13.  Having perused the impugned Judgment of the High Court and the orders of the Additional Collector and the Rent Contoller, Nagpur, and after considering the subsequent events that had occurred in the eviction proceeding, in which it was brought to the notice of the Court that (1) one of his sons had expired (2) Second son had absconded for the last 8-9 years and (3) he had constructed two shop rooms where he has been 7 carrying on business of Kirana, no order for eviction could be passed without considering the aforesaid aspects of the matter which was duly brought to the notice of the Court.

14.  Unfortunately, in spite of repeated orders of remand passed by the High Court as well as admissions made by the respondent in his deposition about the fact stated in the application for taking into consideration of subsequent events, it would not be possible for us to accept the impugned Judgment of the High Court, which had failed to consider the requirement of the respondent after the subsequent events had occurred namely (1) death of one son of the respondent (2) absconding of the second son of the respondent for the last 8-9 years (3) two shops having been taken possession of and (4) possession was taken from another tenant Lal Mohd. in which, the third son has been running a Leatho Machine Business.

15.  In our view, although such admitted facts had not been considered by the Courts below, we do not propose to allow the appeal in full but remand the case back to the High Court, who in turn, would frame issues to the extent whether in view of the subsequent events, as stated herein earlier, the bonafide 8 requirement of the landlord/ respondent has already been satisfied or not.

16.  For this purpose, it would be open to the respondent to amend his pleadings of the eviction petition against which, additional objection may also be filed by the tenant/appellant.

Thereafter, both parties shall be allowed to adduce evidence in support of their respective cases and to reach a final finding of fact on the question whether the case of bonafide requirement of the respondent was duly proved and such findings along with records and the evidence to be adduced for this purpose shall be transmitted back to the High Court, who will, after considering the evidence on record and the evidence that would be taken after remand along with the findings of the Rent Controller, finally decide whether the requirement of the landlord/respondent was satisfied by the occurrence of subsequent events either during the pendency of the appeal before the Additional Collector, Nagpur or before the High Court.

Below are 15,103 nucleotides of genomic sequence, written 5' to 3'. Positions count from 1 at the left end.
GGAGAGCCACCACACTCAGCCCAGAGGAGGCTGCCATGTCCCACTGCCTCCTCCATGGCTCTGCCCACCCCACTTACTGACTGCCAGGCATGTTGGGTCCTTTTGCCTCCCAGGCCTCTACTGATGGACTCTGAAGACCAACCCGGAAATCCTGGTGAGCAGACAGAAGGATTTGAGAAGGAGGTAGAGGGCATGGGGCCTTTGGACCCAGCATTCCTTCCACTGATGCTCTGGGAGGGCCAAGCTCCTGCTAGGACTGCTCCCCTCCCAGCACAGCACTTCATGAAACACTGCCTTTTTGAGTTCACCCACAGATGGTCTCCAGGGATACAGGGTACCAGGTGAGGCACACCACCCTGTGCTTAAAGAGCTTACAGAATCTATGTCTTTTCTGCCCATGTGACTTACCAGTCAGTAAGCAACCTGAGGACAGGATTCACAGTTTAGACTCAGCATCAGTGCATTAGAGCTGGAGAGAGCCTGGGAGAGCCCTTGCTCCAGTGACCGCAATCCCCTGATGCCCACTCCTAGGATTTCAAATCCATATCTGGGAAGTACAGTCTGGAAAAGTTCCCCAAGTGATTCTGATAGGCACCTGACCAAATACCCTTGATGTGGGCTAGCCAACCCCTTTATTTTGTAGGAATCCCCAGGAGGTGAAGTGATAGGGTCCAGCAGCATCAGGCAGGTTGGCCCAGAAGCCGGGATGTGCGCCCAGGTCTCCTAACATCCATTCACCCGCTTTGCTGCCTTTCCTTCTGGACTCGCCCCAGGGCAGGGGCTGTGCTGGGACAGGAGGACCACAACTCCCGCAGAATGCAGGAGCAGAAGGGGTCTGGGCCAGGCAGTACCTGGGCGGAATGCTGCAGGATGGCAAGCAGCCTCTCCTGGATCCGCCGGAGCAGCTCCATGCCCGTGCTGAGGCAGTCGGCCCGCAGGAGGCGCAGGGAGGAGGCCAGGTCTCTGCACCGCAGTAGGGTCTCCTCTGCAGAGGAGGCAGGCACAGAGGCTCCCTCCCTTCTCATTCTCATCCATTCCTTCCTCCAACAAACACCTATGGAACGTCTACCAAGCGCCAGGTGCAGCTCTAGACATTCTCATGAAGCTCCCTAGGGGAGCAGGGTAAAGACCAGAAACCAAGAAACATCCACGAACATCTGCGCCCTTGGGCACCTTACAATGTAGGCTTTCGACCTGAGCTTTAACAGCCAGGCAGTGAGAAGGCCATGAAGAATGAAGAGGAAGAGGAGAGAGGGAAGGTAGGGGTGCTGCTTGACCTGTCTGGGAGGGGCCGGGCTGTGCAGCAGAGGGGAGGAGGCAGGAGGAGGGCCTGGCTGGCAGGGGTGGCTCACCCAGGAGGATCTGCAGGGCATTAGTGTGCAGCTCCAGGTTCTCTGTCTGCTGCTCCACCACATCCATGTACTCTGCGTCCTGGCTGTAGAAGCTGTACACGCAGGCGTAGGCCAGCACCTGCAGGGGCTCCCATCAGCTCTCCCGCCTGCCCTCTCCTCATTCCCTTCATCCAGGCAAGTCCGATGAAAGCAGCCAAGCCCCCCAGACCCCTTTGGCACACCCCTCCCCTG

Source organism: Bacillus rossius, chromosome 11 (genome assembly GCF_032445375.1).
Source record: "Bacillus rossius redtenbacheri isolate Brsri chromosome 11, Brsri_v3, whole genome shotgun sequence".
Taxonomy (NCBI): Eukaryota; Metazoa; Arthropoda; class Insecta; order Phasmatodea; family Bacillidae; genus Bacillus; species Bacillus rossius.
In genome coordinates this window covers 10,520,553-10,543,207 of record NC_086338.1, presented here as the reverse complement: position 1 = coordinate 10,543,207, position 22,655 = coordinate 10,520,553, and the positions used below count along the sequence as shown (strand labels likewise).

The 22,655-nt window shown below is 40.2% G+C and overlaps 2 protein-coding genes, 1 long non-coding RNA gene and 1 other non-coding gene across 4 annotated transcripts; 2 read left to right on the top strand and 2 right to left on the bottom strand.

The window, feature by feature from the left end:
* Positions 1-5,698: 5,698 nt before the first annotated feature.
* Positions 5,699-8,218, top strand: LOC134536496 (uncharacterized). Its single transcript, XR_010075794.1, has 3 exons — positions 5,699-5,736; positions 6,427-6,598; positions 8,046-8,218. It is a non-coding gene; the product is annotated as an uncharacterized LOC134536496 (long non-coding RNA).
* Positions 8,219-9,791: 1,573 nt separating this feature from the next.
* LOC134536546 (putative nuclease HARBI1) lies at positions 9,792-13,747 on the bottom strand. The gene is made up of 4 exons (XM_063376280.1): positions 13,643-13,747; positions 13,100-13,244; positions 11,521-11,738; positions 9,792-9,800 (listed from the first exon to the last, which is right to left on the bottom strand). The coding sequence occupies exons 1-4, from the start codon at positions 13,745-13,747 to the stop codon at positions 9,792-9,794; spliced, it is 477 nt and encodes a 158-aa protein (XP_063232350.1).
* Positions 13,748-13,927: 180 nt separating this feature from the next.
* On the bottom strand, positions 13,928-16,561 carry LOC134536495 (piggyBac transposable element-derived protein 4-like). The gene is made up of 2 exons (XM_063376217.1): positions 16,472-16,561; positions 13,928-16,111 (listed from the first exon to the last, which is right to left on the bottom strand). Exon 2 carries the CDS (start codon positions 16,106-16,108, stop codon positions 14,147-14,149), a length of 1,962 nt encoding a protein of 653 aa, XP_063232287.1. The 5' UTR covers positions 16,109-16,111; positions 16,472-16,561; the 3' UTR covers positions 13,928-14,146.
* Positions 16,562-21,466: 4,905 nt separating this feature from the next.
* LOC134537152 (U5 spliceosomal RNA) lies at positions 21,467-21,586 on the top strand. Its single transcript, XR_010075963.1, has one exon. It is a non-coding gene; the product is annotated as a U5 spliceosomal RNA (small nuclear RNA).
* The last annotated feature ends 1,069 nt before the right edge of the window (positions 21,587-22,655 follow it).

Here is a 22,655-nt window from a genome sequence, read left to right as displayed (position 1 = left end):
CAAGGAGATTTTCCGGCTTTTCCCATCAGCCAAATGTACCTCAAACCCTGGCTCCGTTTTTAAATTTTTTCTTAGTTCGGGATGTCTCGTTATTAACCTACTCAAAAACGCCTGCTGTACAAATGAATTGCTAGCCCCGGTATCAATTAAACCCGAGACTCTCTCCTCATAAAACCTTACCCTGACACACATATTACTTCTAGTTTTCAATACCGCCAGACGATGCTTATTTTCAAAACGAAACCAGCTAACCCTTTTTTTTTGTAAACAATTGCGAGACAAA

17.  For the reasons aforesaid, we set aside the Judgment of the High Court and send the case back to it for decision afresh 9 in the light of the observations and directions made hereinabove.

18.  The High Court shall direct the Rent Controller, Nagpur to complete the proceedings for taking up the matter, as directed, within three months from the date of supply of a copy of its order and the High Court, after receiving the records along with evidence and documents from the Rent Controller, Nagpur, and the findings made thereon, shall decide the same finally within three months from the date of receipt of the records from the Rent Controller, Nagpur, positively, without granting any unnecessary adjournments to either of the parties.

19.  The impugned Judgment of the High Court is thus set aside and the appeal is allowed to the extent indicated above.

There will be no order as to costs.

...........................J. [Tarun Chatterjee]

...........................J.

New Delhi;